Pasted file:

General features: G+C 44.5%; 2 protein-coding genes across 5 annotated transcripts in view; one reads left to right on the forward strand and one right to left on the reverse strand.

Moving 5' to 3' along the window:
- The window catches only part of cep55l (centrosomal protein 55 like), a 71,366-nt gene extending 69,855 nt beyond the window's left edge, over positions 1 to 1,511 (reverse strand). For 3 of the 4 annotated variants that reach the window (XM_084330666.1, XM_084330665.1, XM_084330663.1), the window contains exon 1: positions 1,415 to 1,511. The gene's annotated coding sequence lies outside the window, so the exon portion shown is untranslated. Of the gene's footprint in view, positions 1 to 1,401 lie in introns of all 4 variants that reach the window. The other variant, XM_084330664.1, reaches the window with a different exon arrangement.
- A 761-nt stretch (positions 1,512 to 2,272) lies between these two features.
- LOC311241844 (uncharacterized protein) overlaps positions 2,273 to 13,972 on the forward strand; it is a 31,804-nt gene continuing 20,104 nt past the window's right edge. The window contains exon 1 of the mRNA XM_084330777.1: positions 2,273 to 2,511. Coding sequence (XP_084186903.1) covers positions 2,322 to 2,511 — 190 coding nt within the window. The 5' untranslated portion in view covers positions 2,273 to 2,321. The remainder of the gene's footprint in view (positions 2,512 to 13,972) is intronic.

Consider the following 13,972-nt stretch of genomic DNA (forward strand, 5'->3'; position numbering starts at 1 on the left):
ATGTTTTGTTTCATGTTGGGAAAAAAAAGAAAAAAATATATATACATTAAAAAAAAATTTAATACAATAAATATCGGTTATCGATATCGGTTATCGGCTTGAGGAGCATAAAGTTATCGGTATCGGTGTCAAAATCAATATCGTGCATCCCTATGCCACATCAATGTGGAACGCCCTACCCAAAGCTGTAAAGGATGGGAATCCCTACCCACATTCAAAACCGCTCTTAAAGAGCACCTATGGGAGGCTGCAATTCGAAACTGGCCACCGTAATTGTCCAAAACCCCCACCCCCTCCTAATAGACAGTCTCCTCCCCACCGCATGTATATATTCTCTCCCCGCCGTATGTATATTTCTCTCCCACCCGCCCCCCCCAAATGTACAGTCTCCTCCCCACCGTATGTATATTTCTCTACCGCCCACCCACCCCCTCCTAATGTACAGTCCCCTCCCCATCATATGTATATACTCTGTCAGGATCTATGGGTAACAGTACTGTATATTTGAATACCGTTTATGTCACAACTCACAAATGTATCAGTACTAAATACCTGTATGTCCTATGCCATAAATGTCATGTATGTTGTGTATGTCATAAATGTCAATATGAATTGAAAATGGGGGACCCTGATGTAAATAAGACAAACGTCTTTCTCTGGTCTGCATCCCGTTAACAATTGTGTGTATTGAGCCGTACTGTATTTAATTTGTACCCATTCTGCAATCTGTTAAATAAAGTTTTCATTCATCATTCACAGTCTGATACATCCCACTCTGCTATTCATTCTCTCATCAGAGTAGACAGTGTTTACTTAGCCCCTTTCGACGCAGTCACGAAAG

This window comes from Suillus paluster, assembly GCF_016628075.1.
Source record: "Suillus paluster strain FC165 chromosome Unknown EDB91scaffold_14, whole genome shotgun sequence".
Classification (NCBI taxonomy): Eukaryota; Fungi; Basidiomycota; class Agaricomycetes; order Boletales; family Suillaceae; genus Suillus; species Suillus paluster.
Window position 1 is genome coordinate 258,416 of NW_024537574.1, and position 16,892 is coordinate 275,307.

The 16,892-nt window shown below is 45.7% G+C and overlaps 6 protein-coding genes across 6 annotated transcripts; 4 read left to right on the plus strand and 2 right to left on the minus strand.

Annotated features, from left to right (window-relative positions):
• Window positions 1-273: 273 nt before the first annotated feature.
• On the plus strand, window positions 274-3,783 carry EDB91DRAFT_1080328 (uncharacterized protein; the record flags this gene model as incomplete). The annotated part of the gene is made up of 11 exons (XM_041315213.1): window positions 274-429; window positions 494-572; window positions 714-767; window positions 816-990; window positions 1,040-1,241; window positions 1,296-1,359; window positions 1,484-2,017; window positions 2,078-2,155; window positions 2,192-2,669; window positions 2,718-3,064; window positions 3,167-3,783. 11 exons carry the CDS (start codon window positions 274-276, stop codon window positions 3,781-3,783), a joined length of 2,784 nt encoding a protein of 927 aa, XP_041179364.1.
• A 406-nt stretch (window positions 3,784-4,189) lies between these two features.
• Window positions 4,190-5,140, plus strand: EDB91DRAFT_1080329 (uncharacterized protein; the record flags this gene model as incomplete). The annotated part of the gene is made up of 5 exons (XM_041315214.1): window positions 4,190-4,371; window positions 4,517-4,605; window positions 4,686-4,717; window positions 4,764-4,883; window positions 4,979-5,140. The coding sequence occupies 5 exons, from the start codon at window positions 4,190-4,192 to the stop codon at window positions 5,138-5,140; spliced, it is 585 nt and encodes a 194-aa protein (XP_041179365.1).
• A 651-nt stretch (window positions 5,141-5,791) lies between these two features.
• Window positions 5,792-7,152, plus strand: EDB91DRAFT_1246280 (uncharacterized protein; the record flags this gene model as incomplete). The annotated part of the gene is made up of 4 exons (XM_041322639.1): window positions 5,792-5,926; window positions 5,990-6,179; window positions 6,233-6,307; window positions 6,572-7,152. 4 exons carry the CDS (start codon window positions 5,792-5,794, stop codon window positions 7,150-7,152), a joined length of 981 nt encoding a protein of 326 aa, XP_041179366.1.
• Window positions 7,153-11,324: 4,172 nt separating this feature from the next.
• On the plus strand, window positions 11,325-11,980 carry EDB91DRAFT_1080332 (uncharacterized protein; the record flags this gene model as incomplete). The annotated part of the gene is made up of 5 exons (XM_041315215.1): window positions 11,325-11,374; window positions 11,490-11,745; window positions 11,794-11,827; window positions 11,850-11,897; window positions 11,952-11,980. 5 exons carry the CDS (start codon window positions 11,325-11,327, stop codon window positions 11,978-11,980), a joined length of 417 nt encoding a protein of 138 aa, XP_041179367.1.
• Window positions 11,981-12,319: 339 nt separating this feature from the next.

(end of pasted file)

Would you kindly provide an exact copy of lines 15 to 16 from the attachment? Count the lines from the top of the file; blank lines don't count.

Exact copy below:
• On the plus strand, window positions 274-3,783 carry EDB91DRAFT_1080328 (uncharacterized protein; the record flags this gene model as incomplete). The annotated part of the gene is made up of 11 exons (XM_041315213.1): window positions 274-429; window positions 494-572; window positions 714-767; window positions 816-990; window positions 1,040-1,241; window positions 1,296-1,359; window positions 1,484-2,017; window positions 2,078-2,155; window positions 2,192-2,669; window positions 2,718-3,064; window positions 3,167-3,783. 11 exons carry the CDS (start codon window positions 274-276, stop codon window positions 3,781-3,783), a joined length of 2,784 nt encoding a protein of 927 aa, XP_041179364.1.
• A 406-nt stretch (window positions 3,784-4,189) lies between these two features.